Wednesday, August 25, 2004

Clouseau Justice

Terrorist Cesare Battisti was granted sanctuary in France by Mitterand in 1985, along with several dozen terrorists. He went on to become a best selling author. In 1993 an Italian court found him guilty of the murder of four and they have been pressuring France every since for extradition. A French court ordered the extradition, but, alas, Cesare Battisti has disappeared.
Roberto Castelli, a minister in the Italian government, praised the French courts for ordering his extradition this morning but attacked French "leftwing intellectuals" who, he said, had more sympathy for terrorists than their victims.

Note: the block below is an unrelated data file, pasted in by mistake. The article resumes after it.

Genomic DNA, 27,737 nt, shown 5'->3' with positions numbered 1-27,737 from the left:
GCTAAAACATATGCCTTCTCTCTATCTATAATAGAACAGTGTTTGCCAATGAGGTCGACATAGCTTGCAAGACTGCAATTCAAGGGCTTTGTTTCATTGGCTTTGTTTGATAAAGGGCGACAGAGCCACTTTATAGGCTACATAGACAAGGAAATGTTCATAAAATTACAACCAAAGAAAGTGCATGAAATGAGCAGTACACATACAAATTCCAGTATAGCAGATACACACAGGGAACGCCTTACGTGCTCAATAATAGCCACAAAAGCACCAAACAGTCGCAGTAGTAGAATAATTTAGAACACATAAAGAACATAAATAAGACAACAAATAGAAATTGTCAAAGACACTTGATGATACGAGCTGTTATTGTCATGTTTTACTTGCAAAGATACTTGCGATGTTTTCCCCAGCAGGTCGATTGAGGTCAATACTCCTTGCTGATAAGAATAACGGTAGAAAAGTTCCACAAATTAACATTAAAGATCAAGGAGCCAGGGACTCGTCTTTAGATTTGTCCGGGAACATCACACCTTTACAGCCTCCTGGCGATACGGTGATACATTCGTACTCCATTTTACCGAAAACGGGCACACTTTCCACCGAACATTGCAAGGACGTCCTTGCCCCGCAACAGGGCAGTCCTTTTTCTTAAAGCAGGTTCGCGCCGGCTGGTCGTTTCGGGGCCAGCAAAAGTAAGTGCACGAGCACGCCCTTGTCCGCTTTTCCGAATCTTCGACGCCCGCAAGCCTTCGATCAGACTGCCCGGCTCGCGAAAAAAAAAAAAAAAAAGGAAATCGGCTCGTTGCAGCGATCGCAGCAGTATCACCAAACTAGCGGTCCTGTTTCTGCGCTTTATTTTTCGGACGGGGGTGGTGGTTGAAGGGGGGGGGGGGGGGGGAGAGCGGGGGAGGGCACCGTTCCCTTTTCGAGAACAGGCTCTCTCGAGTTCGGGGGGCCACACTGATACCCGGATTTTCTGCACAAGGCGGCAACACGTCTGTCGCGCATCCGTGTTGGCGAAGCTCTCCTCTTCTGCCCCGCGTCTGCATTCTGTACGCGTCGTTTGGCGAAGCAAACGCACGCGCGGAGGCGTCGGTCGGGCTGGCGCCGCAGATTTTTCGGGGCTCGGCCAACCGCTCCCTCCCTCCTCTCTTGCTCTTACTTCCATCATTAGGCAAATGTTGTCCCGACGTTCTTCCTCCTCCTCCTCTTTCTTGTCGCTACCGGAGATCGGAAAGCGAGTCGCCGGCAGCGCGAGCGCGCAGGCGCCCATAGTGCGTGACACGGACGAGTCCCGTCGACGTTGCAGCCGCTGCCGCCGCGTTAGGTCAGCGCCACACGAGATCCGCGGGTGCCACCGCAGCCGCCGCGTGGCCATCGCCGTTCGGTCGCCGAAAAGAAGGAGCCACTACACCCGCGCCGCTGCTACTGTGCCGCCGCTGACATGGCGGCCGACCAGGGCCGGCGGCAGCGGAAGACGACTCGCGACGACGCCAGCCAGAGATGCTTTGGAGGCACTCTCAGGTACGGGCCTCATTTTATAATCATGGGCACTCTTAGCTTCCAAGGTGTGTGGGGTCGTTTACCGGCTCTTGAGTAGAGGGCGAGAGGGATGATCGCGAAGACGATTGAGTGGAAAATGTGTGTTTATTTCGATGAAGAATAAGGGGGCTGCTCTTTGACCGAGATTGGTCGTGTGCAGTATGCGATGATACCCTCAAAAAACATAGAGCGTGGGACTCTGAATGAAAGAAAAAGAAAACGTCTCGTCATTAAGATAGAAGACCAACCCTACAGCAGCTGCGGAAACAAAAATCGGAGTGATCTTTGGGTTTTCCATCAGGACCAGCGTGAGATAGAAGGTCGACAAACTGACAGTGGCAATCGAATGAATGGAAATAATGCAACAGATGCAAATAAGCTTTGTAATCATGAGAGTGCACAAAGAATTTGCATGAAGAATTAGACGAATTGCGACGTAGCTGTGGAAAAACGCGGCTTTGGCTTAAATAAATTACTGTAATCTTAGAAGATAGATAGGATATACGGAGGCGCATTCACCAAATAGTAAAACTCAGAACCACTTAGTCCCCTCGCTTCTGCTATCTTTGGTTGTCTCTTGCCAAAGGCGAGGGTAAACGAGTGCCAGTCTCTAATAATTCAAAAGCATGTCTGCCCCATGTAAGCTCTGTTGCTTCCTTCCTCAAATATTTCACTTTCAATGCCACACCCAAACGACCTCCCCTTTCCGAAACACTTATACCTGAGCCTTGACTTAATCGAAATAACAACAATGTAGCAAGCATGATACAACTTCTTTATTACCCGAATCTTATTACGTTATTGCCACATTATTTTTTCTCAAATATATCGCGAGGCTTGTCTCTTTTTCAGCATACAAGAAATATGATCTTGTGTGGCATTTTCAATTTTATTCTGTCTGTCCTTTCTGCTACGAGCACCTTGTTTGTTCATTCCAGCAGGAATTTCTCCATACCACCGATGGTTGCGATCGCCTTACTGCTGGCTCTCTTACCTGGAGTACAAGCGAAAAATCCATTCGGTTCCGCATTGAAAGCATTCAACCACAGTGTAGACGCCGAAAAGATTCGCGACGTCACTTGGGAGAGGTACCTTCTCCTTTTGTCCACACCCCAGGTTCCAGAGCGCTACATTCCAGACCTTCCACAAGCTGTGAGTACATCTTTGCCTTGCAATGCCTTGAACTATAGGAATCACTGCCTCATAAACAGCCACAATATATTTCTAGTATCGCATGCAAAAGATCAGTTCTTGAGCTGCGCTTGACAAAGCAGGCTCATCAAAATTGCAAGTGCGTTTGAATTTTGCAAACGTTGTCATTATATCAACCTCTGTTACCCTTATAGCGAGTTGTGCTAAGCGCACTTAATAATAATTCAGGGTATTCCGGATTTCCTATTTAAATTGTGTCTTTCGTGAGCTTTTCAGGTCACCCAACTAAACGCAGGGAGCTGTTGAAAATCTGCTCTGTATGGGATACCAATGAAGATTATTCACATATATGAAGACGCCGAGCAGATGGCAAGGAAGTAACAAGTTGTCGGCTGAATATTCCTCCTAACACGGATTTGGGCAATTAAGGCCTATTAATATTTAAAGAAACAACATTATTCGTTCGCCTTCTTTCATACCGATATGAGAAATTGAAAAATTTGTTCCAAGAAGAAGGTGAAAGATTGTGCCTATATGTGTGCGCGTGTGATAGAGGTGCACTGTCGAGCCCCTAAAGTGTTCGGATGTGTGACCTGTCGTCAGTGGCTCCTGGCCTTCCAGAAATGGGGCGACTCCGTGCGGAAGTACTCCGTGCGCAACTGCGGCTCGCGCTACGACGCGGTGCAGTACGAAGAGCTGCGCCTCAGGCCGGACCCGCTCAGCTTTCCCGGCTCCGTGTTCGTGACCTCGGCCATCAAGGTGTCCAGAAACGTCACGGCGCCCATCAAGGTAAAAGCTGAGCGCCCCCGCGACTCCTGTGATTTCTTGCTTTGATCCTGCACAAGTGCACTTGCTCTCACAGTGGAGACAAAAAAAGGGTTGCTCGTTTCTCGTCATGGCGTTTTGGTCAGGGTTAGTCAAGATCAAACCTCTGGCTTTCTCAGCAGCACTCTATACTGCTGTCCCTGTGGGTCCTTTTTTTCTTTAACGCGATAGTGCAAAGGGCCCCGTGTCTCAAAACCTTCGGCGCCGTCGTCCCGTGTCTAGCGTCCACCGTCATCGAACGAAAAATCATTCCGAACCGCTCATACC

(The Independent story doesn't even name his victims.)

UPDATE: Guardian story on Wednesday says terrorists offered sanctuary in France number up to 100. The Independent had this understatement.
The row over the fate of Battisti, who fled to France in 1990 and was convicted in absentia of murdering four people during his years as an ultra-left terrorist, shows how far the European Union has to travel before achieving the so-called "single judicial space", in which extradition from one member country to another is as automatic as, say, a transfer from Birmingham to Manchester.

No, it's more like mass murderers in New Jersey being given sanctuary in say, Chicago.

No comments: